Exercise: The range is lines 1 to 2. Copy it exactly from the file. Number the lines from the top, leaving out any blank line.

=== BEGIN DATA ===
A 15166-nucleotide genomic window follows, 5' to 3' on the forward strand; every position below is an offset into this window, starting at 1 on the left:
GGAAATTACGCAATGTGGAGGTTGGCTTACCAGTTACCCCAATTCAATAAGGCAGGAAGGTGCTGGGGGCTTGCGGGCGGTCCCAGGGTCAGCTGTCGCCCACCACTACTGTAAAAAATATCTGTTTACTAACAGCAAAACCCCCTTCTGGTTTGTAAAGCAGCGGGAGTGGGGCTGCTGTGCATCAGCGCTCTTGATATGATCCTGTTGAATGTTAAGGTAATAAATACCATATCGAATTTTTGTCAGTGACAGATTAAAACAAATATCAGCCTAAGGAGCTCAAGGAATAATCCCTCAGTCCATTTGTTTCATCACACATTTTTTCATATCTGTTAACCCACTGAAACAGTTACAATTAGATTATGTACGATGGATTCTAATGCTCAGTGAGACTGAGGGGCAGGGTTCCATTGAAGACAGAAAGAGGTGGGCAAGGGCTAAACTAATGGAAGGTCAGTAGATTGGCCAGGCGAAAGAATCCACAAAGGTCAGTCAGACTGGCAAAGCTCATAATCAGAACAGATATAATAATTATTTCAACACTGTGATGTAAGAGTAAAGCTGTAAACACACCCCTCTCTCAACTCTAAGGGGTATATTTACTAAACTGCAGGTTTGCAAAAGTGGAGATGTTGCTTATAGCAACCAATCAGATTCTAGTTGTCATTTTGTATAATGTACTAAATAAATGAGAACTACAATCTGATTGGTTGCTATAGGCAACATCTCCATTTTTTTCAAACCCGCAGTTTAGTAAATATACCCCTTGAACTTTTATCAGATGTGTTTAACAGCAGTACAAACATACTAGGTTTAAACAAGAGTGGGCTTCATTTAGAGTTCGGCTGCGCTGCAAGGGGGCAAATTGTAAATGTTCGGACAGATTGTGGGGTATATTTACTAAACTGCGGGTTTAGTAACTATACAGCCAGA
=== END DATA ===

A 15166-nucleotide genomic window follows, 5' to 3' on the forward strand; every position below is an offset into this window, starting at 1 on the left:
GGAAATTACGCAATGTGGAGGTTGGCTTACCAGTTACCCCAATTCAATAAGGCAGGAAGGTGCTGGGGGCTTGCGGGCGGTCCCAGGGTCAGCTGTCGCCCACCACTACTGTAAAAAATATCTGTTTACTAACAGCAAAACCCCCTTCTGGTTTGTAAAGCAGCGGGAGTGGGGCTGCTGTGCATCAGCGCTCTTGATATGATCCTGTTGAATGTTAAGGTAATAAATACCATATCGAATTTTTGTCAGTGACAGATTAAAACAAATATCAGCCTAAGGAGCTCAAGGAATAATCCCTCAGTCCATTTGTTTCATCACACATTTTTTCATATCTGTTAACCCACTGAAACAGTTACAATTAGATTATGTACGATGGATTCTAATGCTCAGTGAGACTGAGGGGCAGGGTTCCATTGAAGACAGAAAGAGGTGGGCAAGGGCTAAACTAATGGAAGGTCAGTAGATTGGCCAGGCGAAAGAATCCACAAAGGTCAGTCAGACTGGCAAAGCTCATAATCAGAACAGATATAATAATTATTTCAACACTGTGATGTAAGAGTAAAGCTGTAAACACACCCCTCTCTCAACTCTAAGGGGTATATTTACTAAACTGCAGGTTTGCAAAAGTGGAGATGTTGCTTATAGCAACCAATCAGATTCTAGTTGTCATTTTGTATAATGTACTAAATAAATGAGAACTACAATCTGATTGGTTGCTATAGGCAACATCTCCATTTTTTTCAAACCCGCAGTTTAGTAAATATACCCCTTGAACTTTTATCAGATGTGTTTAACAGCAGTACAAACATACTAGGTTTAAACAAGAGTGGGCTTCATTTAGAGTTCGGCTGCGCTGCAAGGGGGCAAATTGTAAATGTTCGGACAGATTGTGGGGTATATTTACTAAACTGCGGGTTTAGTAACTATACAGCCAGA